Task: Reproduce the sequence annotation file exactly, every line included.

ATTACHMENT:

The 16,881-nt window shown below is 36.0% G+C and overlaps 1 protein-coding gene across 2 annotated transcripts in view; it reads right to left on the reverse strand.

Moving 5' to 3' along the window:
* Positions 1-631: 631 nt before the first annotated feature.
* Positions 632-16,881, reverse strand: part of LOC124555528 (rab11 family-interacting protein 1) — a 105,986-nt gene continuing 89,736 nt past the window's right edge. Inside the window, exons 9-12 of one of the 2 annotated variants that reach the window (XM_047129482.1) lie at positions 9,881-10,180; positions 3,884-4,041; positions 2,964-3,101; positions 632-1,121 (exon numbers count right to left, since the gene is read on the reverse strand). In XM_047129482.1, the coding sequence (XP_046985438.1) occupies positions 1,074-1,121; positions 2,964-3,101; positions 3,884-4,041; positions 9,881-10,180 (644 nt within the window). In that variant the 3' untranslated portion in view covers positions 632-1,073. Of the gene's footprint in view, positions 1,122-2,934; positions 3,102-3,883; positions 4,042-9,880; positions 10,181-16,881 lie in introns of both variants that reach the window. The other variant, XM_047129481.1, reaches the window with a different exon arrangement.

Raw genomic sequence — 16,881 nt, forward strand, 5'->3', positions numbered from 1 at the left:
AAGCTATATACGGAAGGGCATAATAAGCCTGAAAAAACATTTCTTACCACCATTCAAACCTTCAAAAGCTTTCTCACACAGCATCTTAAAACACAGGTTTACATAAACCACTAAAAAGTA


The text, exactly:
The 16,881-nt window shown below is 36.0% G+C and overlaps 1 protein-coding gene across 2 annotated transcripts in view; it reads right to left on the reverse strand.

Moving 5' to 3' along the window:
* Positions 1-631: 631 nt before the first annotated feature.
* Positions 632-16,881, reverse strand: part of LOC124555528 (rab11 family-interacting protein 1) — a 105,986-nt gene continuing 89,736 nt past the window's right edge. Inside the window, exons 9-12 of one of the 2 annotated variants that reach the window (XM_047129482.1) lie at positions 9,881-10,180; positions 3,884-4,041; positions 2,964-3,101; positions 632-1,121 (exon numbers count right to left, since the gene is read on the reverse strand). In XM_047129482.1, the coding sequence (XP_046985438.1) occupies positions 1,074-1,121; positions 2,964-3,101; positions 3,884-4,041; positions 9,881-10,180 (644 nt within the window). In that variant the 3' untranslated portion in view covers positions 632-1,073. Of the gene's footprint in view, positions 1,122-2,934; positions 3,102-3,883; positions 4,042-9,880; positions 10,181-16,881 lie in introns of both variants that reach the window. The other variant, XM_047129481.1, reaches the window with a different exon arrangement.

Raw genomic sequence — 16,881 nt, forward strand, 5'->3', positions numbered from 1 at the left:
AAGCTATATACGGAAGGGCATAATAAGCCTGAAAAAACATTTCTTACCACCATTCAAACCTTCAAAAGCTTTCTCACACAGCATCTTAAAACACAGGTTTACATAAACCACTAAAAAGTA